- Reasoning over longer time horizons: Many problems in the real world involve chains of goals, and time horizons significantly longer than RL problems have been able to effectively solve so far, in some part because of the difficulty of credit assignment and backpropogation through very long sets of time steps. One suggestion Abbeel brought up here was the notion of using subpolicies. For example, an agent might learn the subpolicies of “run left”, “run right” and “jump”, and then build a policy out of successive combinations of those subpolicies. This idea inherently means you’re learning on different scales: a master policy that gets updated less frequently, and decides which subpolicies to use, and policies that get updated more frequently with the details of how to perform these subpolicies. This ends up meaning that your master policy has to backpropogate through fewer time steps between reward and the beginning of the chain.
- Efficient Imitation Learning: In some situations, the best way to tell a robot how to behave is by demonstrating the desired behavior, rather than describing it. Although I admit I don’t yet have a clear idea of the mechanisms of the approach, the framing of the problem Abbeel is using in this domain is one-shot imitation learning: trying to design models that can, with a single demonstration of a new task, perform well on the task being demonstrated.
- Lifelong Learning: We may want to design robots that can continually adapt to new environments, and maintain plasticity of learning over time. One way to do that is to train robots to play against “competitors” who also evolve over time, meaning that we optimize the network in favor of configurations that allow quick learning in new scenarios. This is very much in line with the idea of Self Play that has been so effective in the AlphaGo and AlphaGoZero systems, but extends a meta level around that training protocol: training agents on multiple iterations of self-play-over-time, and optimizing in the directions of ones that perform best over that whole time frame.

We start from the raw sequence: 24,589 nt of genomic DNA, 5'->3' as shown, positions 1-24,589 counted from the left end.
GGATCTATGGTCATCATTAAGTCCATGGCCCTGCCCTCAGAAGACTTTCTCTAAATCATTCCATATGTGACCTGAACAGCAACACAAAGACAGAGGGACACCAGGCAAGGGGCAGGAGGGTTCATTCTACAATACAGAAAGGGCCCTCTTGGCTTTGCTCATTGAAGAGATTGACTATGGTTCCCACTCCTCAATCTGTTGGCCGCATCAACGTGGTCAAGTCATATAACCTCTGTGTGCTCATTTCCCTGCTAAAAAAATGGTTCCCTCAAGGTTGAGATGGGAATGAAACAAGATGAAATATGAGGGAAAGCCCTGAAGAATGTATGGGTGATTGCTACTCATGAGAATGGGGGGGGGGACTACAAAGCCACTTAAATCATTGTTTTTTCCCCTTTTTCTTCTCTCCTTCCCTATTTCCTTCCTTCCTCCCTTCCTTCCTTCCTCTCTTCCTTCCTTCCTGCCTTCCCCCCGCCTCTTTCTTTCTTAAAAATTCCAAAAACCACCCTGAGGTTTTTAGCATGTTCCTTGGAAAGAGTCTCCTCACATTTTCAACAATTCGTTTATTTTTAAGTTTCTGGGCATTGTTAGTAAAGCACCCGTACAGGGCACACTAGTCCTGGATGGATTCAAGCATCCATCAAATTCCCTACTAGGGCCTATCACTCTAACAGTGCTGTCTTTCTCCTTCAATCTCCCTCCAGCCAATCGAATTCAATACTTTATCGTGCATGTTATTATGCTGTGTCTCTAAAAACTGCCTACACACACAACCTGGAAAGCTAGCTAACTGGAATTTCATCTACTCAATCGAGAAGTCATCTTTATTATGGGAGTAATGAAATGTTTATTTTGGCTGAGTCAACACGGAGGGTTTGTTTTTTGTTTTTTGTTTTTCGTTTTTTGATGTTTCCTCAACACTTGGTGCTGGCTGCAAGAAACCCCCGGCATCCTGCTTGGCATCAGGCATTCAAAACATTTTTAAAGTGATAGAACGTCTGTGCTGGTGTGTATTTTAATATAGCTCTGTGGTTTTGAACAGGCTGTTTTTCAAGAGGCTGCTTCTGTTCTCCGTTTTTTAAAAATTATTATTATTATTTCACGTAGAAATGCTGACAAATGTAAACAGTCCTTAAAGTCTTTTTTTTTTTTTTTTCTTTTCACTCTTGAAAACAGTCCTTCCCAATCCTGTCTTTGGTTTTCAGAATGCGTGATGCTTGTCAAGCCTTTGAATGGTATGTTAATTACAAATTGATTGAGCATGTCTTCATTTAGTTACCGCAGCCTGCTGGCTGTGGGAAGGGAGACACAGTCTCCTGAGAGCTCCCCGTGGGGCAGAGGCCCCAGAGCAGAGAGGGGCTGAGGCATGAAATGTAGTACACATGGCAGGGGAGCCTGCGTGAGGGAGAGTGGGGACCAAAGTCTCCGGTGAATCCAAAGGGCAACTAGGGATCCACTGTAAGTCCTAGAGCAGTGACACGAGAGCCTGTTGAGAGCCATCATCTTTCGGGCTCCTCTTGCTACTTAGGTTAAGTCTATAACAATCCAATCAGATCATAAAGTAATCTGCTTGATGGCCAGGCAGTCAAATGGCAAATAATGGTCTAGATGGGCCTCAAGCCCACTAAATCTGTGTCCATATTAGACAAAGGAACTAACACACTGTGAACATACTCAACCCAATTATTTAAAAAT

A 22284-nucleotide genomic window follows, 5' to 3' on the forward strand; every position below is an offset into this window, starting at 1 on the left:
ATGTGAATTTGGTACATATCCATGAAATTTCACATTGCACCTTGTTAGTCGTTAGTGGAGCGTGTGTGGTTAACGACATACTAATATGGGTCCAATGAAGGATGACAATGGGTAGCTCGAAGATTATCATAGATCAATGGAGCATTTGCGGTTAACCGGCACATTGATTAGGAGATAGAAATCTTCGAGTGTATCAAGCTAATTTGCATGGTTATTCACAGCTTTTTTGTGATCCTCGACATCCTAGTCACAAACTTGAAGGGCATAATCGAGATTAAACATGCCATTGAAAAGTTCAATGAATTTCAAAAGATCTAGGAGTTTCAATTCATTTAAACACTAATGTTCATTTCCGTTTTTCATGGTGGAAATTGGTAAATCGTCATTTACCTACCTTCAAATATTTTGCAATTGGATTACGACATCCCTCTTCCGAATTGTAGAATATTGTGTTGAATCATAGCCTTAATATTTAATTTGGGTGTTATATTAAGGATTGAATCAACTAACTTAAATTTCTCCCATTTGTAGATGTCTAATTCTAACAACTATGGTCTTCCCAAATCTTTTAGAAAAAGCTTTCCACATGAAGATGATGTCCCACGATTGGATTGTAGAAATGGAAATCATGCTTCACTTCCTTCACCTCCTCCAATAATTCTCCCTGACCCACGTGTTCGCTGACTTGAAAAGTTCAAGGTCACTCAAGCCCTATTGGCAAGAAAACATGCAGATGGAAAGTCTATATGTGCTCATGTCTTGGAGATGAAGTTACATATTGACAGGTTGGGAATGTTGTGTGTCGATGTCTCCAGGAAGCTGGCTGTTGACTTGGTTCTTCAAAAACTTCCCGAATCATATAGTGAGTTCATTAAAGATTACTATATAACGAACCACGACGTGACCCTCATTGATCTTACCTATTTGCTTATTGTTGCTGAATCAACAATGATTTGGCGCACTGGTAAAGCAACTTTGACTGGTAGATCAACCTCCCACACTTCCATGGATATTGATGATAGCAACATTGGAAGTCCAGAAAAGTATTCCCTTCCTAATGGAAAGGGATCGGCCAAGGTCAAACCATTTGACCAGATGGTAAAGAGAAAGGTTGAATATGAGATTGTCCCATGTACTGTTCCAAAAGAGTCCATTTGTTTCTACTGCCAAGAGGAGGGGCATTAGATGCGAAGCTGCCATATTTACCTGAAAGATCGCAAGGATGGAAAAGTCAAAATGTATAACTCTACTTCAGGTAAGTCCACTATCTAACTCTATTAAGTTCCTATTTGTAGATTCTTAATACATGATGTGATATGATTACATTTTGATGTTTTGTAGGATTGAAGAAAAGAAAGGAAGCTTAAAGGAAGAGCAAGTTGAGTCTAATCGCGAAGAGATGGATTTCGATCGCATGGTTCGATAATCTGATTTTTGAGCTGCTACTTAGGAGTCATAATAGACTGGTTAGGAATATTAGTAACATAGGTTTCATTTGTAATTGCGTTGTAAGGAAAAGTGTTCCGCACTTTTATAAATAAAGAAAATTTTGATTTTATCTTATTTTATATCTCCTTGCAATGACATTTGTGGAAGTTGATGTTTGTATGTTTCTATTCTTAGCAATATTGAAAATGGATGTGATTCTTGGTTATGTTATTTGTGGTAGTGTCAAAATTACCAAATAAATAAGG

- Effectively Leverage Simulation: The real world is expensive, and it’s slow. When training an agent, you may much prefer to be able to train it in a code-simulated world, where episodes can be run and reward accumulated very quickly. One approach here is “domain randomization”: when you’re training to, say, pick up blocks, at each episode, randomize some irrelevant aspects of the task (for example: the background color of the walls). The hope here is that, by forcing the model to be robust on many configurations of “reality”, the jump from the simulated version of the task to the real world one will be something it’s more able to easily handle.